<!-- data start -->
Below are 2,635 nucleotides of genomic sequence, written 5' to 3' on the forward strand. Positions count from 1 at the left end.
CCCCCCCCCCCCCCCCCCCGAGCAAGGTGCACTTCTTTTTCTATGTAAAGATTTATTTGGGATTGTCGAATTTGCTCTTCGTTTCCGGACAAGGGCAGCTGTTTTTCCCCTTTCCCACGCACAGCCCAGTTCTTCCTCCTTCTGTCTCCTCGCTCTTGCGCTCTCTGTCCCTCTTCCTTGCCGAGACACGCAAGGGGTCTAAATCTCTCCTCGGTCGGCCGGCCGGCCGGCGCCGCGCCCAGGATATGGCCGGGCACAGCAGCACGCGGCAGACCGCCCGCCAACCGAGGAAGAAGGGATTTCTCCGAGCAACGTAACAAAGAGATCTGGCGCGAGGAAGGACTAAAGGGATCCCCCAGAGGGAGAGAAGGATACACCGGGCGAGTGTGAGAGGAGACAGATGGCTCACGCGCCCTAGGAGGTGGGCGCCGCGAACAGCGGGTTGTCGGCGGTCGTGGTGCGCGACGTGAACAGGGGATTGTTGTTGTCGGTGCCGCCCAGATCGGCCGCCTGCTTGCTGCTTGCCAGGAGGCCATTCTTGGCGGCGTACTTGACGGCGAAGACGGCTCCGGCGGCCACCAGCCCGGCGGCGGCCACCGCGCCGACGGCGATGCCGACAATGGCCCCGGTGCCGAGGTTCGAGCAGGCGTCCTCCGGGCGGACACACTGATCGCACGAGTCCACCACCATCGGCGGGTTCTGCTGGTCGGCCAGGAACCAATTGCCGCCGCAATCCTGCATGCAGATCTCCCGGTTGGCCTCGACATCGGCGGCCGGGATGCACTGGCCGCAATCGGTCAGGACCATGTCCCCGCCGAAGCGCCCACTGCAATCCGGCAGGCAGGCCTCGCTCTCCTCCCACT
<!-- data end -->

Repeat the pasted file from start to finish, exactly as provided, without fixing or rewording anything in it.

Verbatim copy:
Below are 2,635 nucleotides of genomic sequence, written 5' to 3' on the forward strand. Positions count from 1 at the left end.
CCCCCCCCCCCCCCCCCCCGAGCAAGGTGCACTTCTTTTTCTATGTAAAGATTTATTTGGGATTGTCGAATTTGCTCTTCGTTTCCGGACAAGGGCAGCTGTTTTTCCCCTTTCCCACGCACAGCCCAGTTCTTCCTCCTTCTGTCTCCTCGCTCTTGCGCTCTCTGTCCCTCTTCCTTGCCGAGACACGCAAGGGGTCTAAATCTCTCCTCGGTCGGCCGGCCGGCCGGCGCCGCGCCCAGGATATGGCCGGGCACAGCAGCACGCGGCAGACCGCCCGCCAACCGAGGAAGAAGGGATTTCTCCGAGCAACGTAACAAAGAGATCTGGCGCGAGGAAGGACTAAAGGGATCCCCCAGAGGGAGAGAAGGATACACCGGGCGAGTGTGAGAGGAGACAGATGGCTCACGCGCCCTAGGAGGTGGGCGCCGCGAACAGCGGGTTGTCGGCGGTCGTGGTGCGCGACGTGAACAGGGGATTGTTGTTGTCGGTGCCGCCCAGATCGGCCGCCTGCTTGCTGCTTGCCAGGAGGCCATTCTTGGCGGCGTACTTGACGGCGAAGACGGCTCCGGCGGCCACCAGCCCGGCGGCGGCCACCGCGCCGACGGCGATGCCGACAATGGCCCCGGTGCCGAGGTTCGAGCAGGCGTCCTCCGGGCGGACACACTGATCGCACGAGTCCACCACCATCGGCGGGTTCTGCTGGTCGGCCAGGAACCAATTGCCGCCGCAATCCTGCATGCAGATCTCCCGGTTGGCCTCGACATCGGCGGCCGGGATGCACTGGCCGCAATCGGTCAGGACCATGTCCCCGCCGAAGCGCCCACTGCAATCCGGCAGGCAGGCCTCGCTCTCCTCCCACT